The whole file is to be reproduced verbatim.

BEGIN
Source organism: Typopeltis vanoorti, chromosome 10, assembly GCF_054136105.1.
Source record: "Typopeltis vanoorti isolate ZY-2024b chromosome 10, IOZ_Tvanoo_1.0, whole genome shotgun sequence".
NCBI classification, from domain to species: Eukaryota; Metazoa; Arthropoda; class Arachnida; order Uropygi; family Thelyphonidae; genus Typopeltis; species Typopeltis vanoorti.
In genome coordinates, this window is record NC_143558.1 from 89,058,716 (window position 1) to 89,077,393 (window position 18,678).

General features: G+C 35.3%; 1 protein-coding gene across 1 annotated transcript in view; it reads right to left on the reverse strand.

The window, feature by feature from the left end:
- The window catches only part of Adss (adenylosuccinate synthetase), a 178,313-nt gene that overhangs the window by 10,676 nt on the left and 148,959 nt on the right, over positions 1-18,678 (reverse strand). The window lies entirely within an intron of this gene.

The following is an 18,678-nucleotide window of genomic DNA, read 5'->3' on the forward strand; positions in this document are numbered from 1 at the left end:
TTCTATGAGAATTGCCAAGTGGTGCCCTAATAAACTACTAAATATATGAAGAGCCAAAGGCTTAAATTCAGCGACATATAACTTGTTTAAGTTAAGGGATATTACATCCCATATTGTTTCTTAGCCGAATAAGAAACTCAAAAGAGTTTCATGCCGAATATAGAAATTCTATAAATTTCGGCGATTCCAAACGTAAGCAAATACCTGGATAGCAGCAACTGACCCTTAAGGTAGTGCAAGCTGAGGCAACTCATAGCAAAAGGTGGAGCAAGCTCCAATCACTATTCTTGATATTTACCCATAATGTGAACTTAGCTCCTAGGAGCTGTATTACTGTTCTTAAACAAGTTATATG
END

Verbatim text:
Source organism: Typopeltis vanoorti, chromosome 10, assembly GCF_054136105.1.
Source record: "Typopeltis vanoorti isolate ZY-2024b chromosome 10, IOZ_Tvanoo_1.0, whole genome shotgun sequence".
NCBI classification, from domain to species: Eukaryota; Metazoa; Arthropoda; class Arachnida; order Uropygi; family Thelyphonidae; genus Typopeltis; species Typopeltis vanoorti.
In genome coordinates, this window is record NC_143558.1 from 89,058,716 (window position 1) to 89,077,393 (window position 18,678).

General features: G+C 35.3%; 1 protein-coding gene across 1 annotated transcript in view; it reads right to left on the reverse strand.

The window, feature by feature from the left end:
- The window catches only part of Adss (adenylosuccinate synthetase), a 178,313-nt gene that overhangs the window by 10,676 nt on the left and 148,959 nt on the right, over positions 1-18,678 (reverse strand). The window lies entirely within an intron of this gene.

The following is an 18,678-nucleotide window of genomic DNA, read 5'->3' on the forward strand; positions in this document are numbered from 1 at the left end:
TTCTATGAGAATTGCCAAGTGGTGCCCTAATAAACTACTAAATATATGAAGAGCCAAAGGCTTAAATTCAGCGACATATAACTTGTTTAAGTTAAGGGATATTACATCCCATATTGTTTCTTAGCCGAATAAGAAACTCAAAAGAGTTTCATGCCGAATATAGAAATTCTATAAATTTCGGCGATTCCAAACGTAAGCAAATACCTGGATAGCAGCAACTGACCCTTAAGGTAGTGCAAGCTGAGGCAACTCATAGCAAAAGGTGGAGCAAGCTCCAATCACTATTCTTGATATTTACCCATAATGTGAACTTAGCTCCTAGGAGCTGTATTACTGTTCTTAAACAAGTTATATG